• 1926 ~ Vasily Mikhaylovich Metallov, Composer, died at the age of 64
• 1929 ~ Yehudi Wyner, Composer
• 1934 ~ Pat (Charles Eugene) Boone, Singer, married to Red Foley’s daughter, Shirley
• 1935 ~ Alberto Cametti, Composer, died at the age of 64
• 1941 ~ Edo de Waart, Dutch conductor
• 1942 ~ Ernest Pingoud, Composer, died at the age of 53
• 1943 ~ Ely van Tongeren, Dutch guitarist and singer
• 1943 ~ Richard Goode, concert pianist. In 1980 he won the Avery Fisher Award
• 1945 ~ Frederica Von Stade, American mezzo-soprano
• 1945 ~ Linda Scott, Singer
• 1946 ~ Carol Neblett, American soprano with the NYC Opera
• 1947 ~ Ron Wood, Guitar with Rolling Stones after 1975
• 1949 ~ Mike Levine, Rock keyboardist/bassist
• 1950 ~ Graham Russell, Singer with Air Supply
• 1955 ~ F Melius Christiansen, Composer, died at the age of 84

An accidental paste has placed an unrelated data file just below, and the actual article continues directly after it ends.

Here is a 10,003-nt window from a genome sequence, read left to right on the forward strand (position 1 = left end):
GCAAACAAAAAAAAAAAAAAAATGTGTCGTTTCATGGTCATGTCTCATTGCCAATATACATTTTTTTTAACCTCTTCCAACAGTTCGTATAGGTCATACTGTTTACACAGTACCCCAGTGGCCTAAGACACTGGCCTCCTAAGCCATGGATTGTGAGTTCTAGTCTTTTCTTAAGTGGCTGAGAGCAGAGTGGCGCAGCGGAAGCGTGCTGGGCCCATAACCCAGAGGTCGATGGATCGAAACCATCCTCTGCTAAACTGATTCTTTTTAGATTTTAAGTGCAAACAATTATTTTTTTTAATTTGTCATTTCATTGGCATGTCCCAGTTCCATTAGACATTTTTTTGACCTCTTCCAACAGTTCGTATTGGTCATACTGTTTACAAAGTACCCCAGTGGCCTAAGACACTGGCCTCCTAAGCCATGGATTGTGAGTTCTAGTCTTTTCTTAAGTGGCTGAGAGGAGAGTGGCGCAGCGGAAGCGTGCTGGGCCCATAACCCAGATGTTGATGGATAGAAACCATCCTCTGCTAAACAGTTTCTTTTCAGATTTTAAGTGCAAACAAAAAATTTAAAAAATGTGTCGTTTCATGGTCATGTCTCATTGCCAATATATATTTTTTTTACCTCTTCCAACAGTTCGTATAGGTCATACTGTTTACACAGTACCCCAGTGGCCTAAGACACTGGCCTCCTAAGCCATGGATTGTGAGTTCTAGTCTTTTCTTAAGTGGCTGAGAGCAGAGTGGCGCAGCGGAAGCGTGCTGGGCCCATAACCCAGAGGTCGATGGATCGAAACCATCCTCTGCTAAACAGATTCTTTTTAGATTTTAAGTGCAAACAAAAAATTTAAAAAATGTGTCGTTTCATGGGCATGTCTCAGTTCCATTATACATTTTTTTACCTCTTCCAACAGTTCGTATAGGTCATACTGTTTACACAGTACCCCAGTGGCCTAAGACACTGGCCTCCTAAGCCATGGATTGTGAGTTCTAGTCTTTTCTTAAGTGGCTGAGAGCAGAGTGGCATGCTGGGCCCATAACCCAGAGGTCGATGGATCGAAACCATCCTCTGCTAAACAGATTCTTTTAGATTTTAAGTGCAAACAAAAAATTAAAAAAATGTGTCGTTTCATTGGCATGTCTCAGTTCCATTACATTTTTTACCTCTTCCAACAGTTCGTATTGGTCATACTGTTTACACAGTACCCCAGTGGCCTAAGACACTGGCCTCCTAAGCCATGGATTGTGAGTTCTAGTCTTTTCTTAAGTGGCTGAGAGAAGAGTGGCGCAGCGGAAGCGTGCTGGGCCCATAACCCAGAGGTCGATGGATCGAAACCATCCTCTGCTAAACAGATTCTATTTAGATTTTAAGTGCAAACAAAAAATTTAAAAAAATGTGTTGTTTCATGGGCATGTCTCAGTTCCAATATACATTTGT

• 1959 ~ Celebrating a solid year at the top of the album charts was “Johnny’s Greatest Hits” on Columbia Records. The LP stayed for several more years at or near the top of the album charts. It became the all-time album leader at 490 weeks.
• 1960 ~ “Finian’s Rainbow” closed at 46th St Theater NYC after 12 performances
• 1961 ~ There was a new sound in the air this day. FM multiplex stereo broadcasting was enjoyed for the first time by listeners to FM radio in Schenectady, NY, Los Angeles and Chicago. The FCC adopted the standard a year later.
• 1964 ~ Rutkowski Bronislaw, Composer, died at the age of 66
• 1966 ~ George Harrison was impressed by Ravi Shankar’s concert in London
• 1967 ~ The Beatles’ “Sgt. Pepper’s Lonely Hearts Club Band” was released. One of the first critically-acclaimed rock albums, “Sgt. Pepper’s” became the number one album in the world and was at the top of the U.S. album list for 15 weeks.